What are the possible causes of longitudinal and circumferential cracking in concrete pipes?

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Concrete pipes are designed to crack in tensile zone so that steel reinforcement could take up the tensile stress. Flexural stresses are developed at the top and bottom inside surfaces and on the outside longitudinal cracks.

Longitudinal cracks are formed as a result of excessive soil and traffic loads or inadequate pipe bedding. Visible longitudinal cracks observed at top and invert inside the pipe should be more severe than those on the outside because tensile stress occur at top and invert portion of the inside of the pipes. On the contrary, longitudinal cracks formed outside the pipe at the sides of concrete pipe should be more severe than those on the inside.


Multiple longitudinal cracks with small crack width (e.g. 0.15mm) is acceptable which indicate effective transfer of stress from concrete to steel. Care should be taken when discovering a single wide longitudinal crack. Circumferential cracks may occur owing to loads imposed during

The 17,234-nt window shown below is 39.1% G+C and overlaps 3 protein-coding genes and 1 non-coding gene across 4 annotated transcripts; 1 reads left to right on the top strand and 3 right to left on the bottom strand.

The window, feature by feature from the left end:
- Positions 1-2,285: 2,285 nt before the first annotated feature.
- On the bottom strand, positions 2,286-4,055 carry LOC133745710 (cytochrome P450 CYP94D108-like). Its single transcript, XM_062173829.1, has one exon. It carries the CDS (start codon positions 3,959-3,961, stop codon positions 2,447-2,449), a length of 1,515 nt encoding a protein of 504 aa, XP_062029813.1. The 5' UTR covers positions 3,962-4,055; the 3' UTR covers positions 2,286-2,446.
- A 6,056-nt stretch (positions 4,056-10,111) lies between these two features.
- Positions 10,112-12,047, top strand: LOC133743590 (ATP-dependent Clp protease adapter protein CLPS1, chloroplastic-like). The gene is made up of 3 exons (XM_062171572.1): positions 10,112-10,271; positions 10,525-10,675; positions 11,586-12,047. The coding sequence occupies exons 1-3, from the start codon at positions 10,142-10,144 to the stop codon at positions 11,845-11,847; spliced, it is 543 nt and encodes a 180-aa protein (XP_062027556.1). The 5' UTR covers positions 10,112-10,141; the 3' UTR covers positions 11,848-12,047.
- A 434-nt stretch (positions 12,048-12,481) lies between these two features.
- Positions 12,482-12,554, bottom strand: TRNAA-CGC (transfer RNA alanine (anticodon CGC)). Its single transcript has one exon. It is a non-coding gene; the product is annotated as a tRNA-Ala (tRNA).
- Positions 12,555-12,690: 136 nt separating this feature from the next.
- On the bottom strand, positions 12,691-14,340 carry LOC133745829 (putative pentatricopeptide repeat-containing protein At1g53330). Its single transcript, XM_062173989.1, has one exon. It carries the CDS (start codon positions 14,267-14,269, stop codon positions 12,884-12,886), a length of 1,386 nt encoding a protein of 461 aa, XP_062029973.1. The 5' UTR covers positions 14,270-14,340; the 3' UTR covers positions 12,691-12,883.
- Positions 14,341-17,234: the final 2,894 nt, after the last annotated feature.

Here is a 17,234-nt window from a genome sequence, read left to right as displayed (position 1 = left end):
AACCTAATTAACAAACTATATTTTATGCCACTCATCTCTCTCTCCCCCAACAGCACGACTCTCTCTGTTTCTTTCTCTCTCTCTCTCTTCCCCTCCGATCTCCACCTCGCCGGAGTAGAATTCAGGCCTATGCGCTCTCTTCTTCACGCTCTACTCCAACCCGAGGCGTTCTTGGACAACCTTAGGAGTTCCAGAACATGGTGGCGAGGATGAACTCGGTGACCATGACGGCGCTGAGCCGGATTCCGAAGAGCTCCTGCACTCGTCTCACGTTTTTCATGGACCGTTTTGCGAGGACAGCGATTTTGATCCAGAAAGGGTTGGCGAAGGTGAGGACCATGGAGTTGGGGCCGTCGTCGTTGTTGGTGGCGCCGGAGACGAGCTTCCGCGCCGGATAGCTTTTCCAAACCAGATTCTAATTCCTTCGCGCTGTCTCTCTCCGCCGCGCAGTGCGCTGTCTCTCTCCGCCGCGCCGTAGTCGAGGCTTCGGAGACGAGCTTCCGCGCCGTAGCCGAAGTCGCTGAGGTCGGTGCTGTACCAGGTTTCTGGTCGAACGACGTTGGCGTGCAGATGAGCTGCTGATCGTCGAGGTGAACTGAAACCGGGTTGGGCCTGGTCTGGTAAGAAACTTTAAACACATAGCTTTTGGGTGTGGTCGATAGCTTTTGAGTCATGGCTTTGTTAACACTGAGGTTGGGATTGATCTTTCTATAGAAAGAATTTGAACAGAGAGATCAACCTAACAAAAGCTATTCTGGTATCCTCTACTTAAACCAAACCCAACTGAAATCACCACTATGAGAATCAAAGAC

construction and uneven bedding. It may also be caused by the relative movement of another drainage structure connecting to the concrete pipe. Circumferential cracks do not generally affect the load-carrying capacity of concrete pipes.

This question is taken from book named – A Closer Look at Prevailing Civil Engineering Practice – What, Why and How by Vincent T. H. CHU.

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